Google’s Fitbit acquisition is cleared by EU with some conditions applied
Google and Fitbit are one step closer to final completion of their merger after the European Commission gave final approval following a four-month probe. Google bought the wearables pioneer back in November 2019 for a not-unsubstantial $2.1bn but has been awaiting clearance from global regulators including in the European Union, with questions raised over whether the move would stifle competition, leading the Commission to launch a full investigation. However, following Google’s agreement to abide by a number of pledges, their concerns have been addressed and the merger approved.
In order to get past the regulator, Google has agreed not to use health, fitness, or location data from Fitbit devices for advertising purposes, inside the European Economic Area. This will be safeguarded by insisting that Google keep Fitbit data ‘siloed’ from other data. Users will have to explicitly consent to let Google apps ‘see’ the data collected by Fitbit. It has also pledged to maintain API access to the Fitbit platform for third parties, and simultaneously ensure there are no functionality limitations in the API for third-party smartwatches and fitness trackers when paired with an Android phone.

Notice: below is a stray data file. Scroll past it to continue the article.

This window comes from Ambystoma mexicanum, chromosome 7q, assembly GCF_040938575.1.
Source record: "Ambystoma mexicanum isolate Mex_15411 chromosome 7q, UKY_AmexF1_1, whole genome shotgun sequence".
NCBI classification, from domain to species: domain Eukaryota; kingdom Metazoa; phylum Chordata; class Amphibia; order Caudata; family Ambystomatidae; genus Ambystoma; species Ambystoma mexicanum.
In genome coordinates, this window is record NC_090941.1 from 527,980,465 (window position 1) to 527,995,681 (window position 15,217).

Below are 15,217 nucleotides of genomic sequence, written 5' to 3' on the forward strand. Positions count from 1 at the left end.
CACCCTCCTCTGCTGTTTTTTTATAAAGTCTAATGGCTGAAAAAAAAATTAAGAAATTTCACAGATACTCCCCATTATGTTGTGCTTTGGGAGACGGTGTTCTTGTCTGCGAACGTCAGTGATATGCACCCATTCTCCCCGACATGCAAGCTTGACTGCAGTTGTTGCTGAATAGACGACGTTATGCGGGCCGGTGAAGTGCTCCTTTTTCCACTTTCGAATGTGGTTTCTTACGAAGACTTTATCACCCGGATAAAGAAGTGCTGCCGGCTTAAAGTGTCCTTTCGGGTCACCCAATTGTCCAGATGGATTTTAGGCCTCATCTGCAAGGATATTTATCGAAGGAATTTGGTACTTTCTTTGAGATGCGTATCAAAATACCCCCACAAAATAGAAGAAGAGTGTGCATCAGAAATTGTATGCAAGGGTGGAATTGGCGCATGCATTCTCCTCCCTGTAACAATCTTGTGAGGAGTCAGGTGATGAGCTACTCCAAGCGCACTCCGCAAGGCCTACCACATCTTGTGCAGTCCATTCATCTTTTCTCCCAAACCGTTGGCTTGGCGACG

Announcing the decision, Executive Vice-President of the European Commission, Margrethe Vestager, said: “We can approve the proposed acquisition of Fitbit by Google because the commitments will ensure that the market for wearables and the nascent digital health space will remain open and competitive.”
Under the terms of the approval, Google will have to abide by the ruling for ten years, after which time it will be reviewed, with the Commission noting that it may well extend the rules regarding Fitbit data use in Google advertising for a further period. A trustee will be appointed to monitor if Google is sticking to its agreements, and will require Google to give that person or body access to relevant records, and if required, to personnel, facilities, and technical data. The ruling will make it nigh-on impossible for Google to simply absorb Fitbit once the deal closes, assuring it will remain a separate brand in its own right. The entire deal was supposed to close by the end of 2020, but the US Department of Justice has yet to make its own ruling on the acquisition.